In 2001, the Midtown Square Mall property between Kings Drive and Kenilworth came on the market. The Rouse Company owned the mall itself, and the Episcopal Diocese owned the land. Home Depot was interested in the site for an Expo Design Center, so Pappas worked out a partnership with Home Depot to redevelop the site into a new mixed-use development called Metropolitan.

     For many years, city and county leaders had envisioned a park and greenway along Little Sugar Creek between Freedom Park and CPCC. The creek had been capped over for decades to create surface parking for the old mall, but Pappas saw an opportunity to help leaders realize the vision by uncapping the creek and incorporating the greenway into the redevelopment plan. Over the next few years, Pappas worked closely with the city and county to create a project that would be an asset to the larger community.

     “Our vision at Pappas Properties is to create places and build communities that add value to the cities that we work in,” says Pappas. “We’ve always said that any project that we undertake would need to check that box or we wouldn’t do it.”

     It took several years to get the existing mall leases terminated, negotiate public participation in the parking decks, insure the greenway was going to be built, and get the surrounding public infrastructure improved. The mall was demolished, Colonial Properties Trust and Collett & Associates entered the partnership and helped secure Target as a second anchor, and the project broke ground in 2006. Target and Home Depot opened in 2007, but the 101 residential units came to market just as housing was falling off of a cliff.

     “We were very fortunate to get the retail and office space stabilized very quickly with a good tenant mix and a great collection of restaurants and other merchants,” says Pappas. “It took us a while to move through the housing because of the economy, but all of the residential condominiums are now sold, and the office  and retail was sold to JP Morgan in February of this year.”

     Another Pappas project, Charlotte Cotton Mills, is a mixed-use complex located near Fifth Street and Graham in uptown Charlotte. It was developed in conjunction with the Historic Landmarks Commission and Crescent Resources to save two historic cotton mills and build high-density apartments behind the old mills.

     In addition, Pappas is developing Berewick, a suburban master-planned community in southwest Mecklenburg near Lake Wylie featuring first-time move-up housing. He also hopes to break ground within 18 months on a transit-oriented residential development at the Scaleybark Station on the Lynx Blue Line.


Sharon Square and Terwilliger

     In 2008, Pappas, Allen Tate, and four other limited partners acquired a prime piece of property in SouthPark at Sharon Road and Fairview for future development as a mixed-use project. Since 2008 wasn’t the best time to break ground on a new project, the team was patient, waiting for the right anchor tenants to come forward. Whole Foods emerged as that anchor, and in August 2012, they opened their first Charlotte store on the Fairview Road side of the property.

     As soon as Whole Foods opened in August, Pappas and Tate broke ground for the apartment units, which will also feature 21,000 square feet of restaurant and retail space on the street level. On the Sharon Road frontage, steel framing is now rising on SouthPark’s first new Class A office building since 2007. By the second quarter of 2014, the new 100,000 square foot building will house Sun Trust Bank’s regional headquarters. Pappas sees Sharon Square as a very walkable mixed-use environment, featuring restaurants with outdoor seating, small boutiques, and other retailers.

     Pappas also sees more people choosing to rent rather than own, as they make a lifestyle choice to spend their time and money traveling or socializing with the friends rather than maintaining a home. In response to that trend, Pappas has recently announced Terwilliger Pappas Multifamily Partners with former Trammel Crow Residential CEO J. Ronald Terwilliger. The partnership will develop multifamily projects in the Southeast’s fastest growing markets.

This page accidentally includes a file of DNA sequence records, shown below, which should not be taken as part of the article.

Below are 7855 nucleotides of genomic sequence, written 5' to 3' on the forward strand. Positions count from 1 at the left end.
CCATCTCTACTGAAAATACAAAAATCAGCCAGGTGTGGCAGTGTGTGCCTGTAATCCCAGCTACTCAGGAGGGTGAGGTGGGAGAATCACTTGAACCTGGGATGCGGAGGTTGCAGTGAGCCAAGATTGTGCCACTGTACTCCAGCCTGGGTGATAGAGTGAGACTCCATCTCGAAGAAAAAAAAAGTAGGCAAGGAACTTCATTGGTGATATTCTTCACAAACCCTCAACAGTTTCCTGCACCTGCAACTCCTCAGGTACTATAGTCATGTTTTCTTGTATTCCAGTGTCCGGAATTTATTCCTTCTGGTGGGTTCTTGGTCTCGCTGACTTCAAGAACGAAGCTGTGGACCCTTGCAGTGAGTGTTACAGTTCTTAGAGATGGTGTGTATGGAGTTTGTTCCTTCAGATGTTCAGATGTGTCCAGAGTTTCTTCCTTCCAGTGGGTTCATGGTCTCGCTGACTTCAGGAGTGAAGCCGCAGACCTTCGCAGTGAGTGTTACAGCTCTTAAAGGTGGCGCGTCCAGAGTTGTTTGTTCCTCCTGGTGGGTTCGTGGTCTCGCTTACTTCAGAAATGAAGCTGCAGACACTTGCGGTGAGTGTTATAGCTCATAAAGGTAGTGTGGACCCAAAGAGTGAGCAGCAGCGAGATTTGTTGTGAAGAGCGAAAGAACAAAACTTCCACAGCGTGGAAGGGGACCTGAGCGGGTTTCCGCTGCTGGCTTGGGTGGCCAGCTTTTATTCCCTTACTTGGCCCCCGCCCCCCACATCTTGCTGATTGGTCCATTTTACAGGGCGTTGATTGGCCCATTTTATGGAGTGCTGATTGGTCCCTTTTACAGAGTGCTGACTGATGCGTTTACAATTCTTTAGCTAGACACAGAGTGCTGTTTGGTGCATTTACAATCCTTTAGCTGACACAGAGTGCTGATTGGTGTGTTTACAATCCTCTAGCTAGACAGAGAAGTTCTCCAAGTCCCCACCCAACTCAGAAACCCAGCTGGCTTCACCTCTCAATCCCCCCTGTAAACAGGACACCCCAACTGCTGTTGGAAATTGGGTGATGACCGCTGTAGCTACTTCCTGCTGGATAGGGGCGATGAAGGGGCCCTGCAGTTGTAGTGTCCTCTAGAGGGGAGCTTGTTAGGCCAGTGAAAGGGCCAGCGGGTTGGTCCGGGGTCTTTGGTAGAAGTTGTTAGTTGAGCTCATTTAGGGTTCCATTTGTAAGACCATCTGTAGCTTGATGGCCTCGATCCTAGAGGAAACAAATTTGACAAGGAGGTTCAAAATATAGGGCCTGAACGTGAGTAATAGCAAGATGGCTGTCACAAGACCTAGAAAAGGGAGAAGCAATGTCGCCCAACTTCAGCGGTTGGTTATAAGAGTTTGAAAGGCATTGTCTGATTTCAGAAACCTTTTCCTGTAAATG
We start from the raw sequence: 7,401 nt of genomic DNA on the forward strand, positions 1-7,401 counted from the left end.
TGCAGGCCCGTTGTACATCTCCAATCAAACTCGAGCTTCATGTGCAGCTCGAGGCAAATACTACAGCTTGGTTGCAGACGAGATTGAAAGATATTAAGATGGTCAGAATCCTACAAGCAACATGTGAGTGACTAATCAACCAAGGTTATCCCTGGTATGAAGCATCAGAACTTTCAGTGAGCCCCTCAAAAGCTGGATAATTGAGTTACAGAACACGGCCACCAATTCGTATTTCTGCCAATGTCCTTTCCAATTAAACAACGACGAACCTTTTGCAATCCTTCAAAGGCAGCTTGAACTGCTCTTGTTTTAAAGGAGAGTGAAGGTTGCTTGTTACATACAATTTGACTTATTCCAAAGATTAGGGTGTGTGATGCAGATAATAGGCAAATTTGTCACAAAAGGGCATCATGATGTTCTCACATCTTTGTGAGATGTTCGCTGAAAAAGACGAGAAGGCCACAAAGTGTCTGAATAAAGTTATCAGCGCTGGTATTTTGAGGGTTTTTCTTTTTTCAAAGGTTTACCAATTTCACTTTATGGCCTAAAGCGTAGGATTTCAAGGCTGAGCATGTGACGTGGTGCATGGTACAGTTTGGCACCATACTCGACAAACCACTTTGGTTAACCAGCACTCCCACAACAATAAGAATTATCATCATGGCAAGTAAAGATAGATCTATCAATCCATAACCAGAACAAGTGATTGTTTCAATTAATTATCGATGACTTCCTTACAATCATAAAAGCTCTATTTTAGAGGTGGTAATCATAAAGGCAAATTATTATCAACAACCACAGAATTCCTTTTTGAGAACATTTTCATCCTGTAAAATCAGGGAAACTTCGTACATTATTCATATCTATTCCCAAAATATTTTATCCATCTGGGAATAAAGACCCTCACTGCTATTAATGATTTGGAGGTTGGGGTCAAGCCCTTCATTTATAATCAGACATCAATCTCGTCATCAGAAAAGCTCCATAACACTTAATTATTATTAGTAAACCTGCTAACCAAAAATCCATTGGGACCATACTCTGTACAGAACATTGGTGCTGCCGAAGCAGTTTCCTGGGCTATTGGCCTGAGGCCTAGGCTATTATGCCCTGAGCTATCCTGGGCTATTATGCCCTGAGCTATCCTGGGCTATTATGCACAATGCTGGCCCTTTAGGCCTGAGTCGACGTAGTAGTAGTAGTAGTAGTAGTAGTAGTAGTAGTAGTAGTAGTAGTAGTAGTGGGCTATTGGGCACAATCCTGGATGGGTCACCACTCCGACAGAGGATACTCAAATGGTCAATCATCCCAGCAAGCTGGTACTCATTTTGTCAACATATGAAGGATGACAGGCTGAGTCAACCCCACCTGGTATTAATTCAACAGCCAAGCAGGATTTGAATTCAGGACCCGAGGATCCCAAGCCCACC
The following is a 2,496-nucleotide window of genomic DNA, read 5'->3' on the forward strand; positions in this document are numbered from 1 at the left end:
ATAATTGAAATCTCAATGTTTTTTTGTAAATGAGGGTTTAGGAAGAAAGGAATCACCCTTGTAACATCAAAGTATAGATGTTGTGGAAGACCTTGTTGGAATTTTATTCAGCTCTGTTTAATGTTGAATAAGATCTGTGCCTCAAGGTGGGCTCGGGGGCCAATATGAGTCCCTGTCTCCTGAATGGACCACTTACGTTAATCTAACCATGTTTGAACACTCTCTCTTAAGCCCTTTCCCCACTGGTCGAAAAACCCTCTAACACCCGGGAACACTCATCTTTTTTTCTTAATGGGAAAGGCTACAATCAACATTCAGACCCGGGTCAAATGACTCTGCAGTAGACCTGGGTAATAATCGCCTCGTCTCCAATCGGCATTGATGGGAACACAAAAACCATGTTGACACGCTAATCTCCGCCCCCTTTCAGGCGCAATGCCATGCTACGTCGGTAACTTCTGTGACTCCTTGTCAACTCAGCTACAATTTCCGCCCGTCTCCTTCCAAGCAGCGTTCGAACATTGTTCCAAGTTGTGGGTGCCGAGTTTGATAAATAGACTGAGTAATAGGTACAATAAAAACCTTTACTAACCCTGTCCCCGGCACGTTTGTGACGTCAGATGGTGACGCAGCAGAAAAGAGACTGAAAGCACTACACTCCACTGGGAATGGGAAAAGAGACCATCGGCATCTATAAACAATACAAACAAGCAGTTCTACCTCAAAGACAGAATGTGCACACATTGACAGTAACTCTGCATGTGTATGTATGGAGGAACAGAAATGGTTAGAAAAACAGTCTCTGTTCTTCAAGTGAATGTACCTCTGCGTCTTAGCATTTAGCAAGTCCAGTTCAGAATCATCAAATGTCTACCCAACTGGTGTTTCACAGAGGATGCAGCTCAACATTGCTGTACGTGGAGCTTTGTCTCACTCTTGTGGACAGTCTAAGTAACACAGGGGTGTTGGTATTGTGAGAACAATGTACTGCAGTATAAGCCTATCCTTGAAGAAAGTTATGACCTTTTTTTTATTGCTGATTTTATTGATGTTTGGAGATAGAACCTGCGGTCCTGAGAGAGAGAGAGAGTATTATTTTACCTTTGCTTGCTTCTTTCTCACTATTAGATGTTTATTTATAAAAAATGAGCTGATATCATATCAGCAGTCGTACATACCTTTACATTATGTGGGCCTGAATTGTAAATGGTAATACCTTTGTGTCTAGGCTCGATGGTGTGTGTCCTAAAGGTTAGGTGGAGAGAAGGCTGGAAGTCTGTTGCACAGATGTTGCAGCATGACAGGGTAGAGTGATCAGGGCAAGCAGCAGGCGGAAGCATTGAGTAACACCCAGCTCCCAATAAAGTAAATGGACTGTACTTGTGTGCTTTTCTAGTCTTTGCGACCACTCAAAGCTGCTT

Terwilliger Pappas is currently underway with construction on Crabtree Village, a 292-unit apartment community adjacent to the Crabtree Valley Mall in Raleigh. In Charlotte, they are developing 239 luxury units that are a part of Sharon Square. The partnership also has two sites under contract in Atlanta, has begun to explore opportunities in the Nashville market, and hopes to acquire additional sites in Charlotte and Raleigh.


Southeastern Growth Opportunities

     Pappas sees good things ahead for the Charlotte real estate market as the economy continues its recovery from the recession. He says Charlotte’s well-coordinated economic development efforts that have landed new employers like Chiquita and MetLife are getting results.

     “Charlotte’s enjoying strong job growth, and I think that’s why we’re seeing such positive indicators on the housing front,” explains Pappas. “The for-sale housing market is improving, and the apartment market is very active. In retail, specialty retail and infill retail are beginning to improve. We have not seen a lot of new retail development in the suburbs yet, but retail follows the rooftops, so now that housing starts are picking up dramatically, I think you will soon see more activity in the suburbs.”

     “The infill markets have had a lot of activity recently,” he continues. “Young people are leasing apartments along the transit line, and there is high quality development for empty nesters that want to stay in the neighborhood but don’t want to continue to maintain a large home. But we’re also seeing good communities develop in the areas around the outer belt for families who need more space and seek different amenities. So you really have both types of offerings in this market. I think that is very healthy for Charlotte.”

     “In about four months we’ve put together a really strong team,” says Pappas. “Terwilliger Pappas is going to be synergistic with Pappas Properties. As we find mixed-use sites, our team at Pappas will work on the retail and the office, and Terwilliger Pappas will work on the apartments. We’ll also be able to pursue standalone multi-family opportunities in all of these markets.”

     “It’s a great opportunity to be involved in a community as exciting as Charlotte,” concludes Pappas. “As the past chair of the Charlotte Chamber, I love Charlotte, and I really enjoy seeing all of these very positive things happening in our community. Charlotte has a tremendous amount to offer, and we’re excited to be a part of that. We want to make sure that whatever we do here is an asset to this community.”



 Photo: Fenix Fotography

Jim Froneberger is a Greater Charlotte Biz freelance writer.